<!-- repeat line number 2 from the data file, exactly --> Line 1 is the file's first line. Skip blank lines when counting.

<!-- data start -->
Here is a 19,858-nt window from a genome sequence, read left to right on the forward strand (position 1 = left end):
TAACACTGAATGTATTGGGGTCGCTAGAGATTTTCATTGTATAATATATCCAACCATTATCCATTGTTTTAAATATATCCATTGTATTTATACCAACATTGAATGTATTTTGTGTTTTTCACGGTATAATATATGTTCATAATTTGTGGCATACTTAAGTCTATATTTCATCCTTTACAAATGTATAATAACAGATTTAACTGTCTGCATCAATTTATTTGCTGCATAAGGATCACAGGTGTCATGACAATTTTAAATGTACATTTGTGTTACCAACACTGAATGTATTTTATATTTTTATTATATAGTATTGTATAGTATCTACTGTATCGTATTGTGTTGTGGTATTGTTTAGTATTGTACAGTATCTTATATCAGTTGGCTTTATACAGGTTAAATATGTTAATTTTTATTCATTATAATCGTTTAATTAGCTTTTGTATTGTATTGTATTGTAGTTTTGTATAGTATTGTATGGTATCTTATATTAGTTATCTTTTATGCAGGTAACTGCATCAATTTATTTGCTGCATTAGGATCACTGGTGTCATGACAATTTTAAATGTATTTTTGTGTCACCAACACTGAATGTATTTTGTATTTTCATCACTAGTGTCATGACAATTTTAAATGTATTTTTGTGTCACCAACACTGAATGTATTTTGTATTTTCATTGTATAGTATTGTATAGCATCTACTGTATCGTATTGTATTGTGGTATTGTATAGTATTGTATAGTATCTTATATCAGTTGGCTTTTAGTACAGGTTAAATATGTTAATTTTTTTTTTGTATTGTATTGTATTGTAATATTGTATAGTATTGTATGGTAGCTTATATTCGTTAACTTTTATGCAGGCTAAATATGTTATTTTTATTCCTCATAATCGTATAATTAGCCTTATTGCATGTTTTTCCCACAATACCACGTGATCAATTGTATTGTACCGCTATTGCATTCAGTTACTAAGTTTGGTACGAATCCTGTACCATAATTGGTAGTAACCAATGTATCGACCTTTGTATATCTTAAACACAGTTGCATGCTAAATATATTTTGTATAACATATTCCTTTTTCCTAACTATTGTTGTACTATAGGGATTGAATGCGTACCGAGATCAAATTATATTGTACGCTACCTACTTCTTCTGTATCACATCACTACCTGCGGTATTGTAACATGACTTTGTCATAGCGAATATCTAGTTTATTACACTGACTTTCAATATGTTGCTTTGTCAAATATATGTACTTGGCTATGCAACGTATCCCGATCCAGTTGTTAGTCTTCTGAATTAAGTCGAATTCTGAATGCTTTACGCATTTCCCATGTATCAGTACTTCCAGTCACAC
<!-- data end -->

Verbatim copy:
TAACACTGAATGTATTGGGGTCGCTAGAGATTTTCATTGTATAATATATCCAACCATTATCCATTGTTTTAAATATATCCATTGTATTTATACCAACATTGAATGTATTTTGTGTTTTTCACGGTATAATATATGTTCATAATTTGTGGCATACTTAAGTCTATATTTCATCCTTTACAAATGTATAATAACAGATTTAACTGTCTGCATCAATTTATTTGCTGCATAAGGATCACAGGTGTCATGACAATTTTAAATGTACATTTGTGTTACCAACACTGAATGTATTTTATATTTTTATTATATAGTATTGTATAGTATCTACTGTATCGTATTGTGTTGTGGTATTGTTTAGTATTGTACAGTATCTTATATCAGTTGGCTTTATACAGGTTAAATATGTTAATTTTTATTCATTATAATCGTTTAATTAGCTTTTGTATTGTATTGTATTGTAGTTTTGTATAGTATTGTATGGTATCTTATATTAGTTATCTTTTATGCAGGTAACTGCATCAATTTATTTGCTGCATTAGGATCACTGGTGTCATGACAATTTTAAATGTATTTTTGTGTCACCAACACTGAATGTATTTTGTATTTTCATCACTAGTGTCATGACAATTTTAAATGTATTTTTGTGTCACCAACACTGAATGTATTTTGTATTTTCATTGTATAGTATTGTATAGCATCTACTGTATCGTATTGTATTGTGGTATTGTATAGTATTGTATAGTATCTTATATCAGTTGGCTTTTAGTACAGGTTAAATATGTTAATTTTTTTTTTGTATTGTATTGTATTGTAATATTGTATAGTATTGTATGGTAGCTTATATTCGTTAACTTTTATGCAGGCTAAATATGTTATTTTTATTCCTCATAATCGTATAATTAGCCTTATTGCATGTTTTTCCCACAATACCACGTGATCAATTGTATTGTACCGCTATTGCATTCAGTTACTAAGTTTGGTACGAATCCTGTACCATAATTGGTAGTAACCAATGTATCGACCTTTGTATATCTTAAACACAGTTGCATGCTAAATATATTTTGTATAACATATTCCTTTTTCCTAACTATTGTTGTACTATAGGGATTGAATGCGTACCGAGATCAAATTATATTGTACGCTACCTACTTCTTCTGTATCACATCACTACCTGCGGTATTGTAACATGACTTTGTCATAGCGAATATCTAGTTTATTACACTGACTTTCAATATGTTGCTTTGTCAAATATATGTACTTGGCTATGCAACGTATCCCGATCCAGTTGTTAGTCTTCTGAATTAAGTCGAATTCTGAATGCTTTACGCATTTCCCATGTATCAGTACTTCCAGTCACAC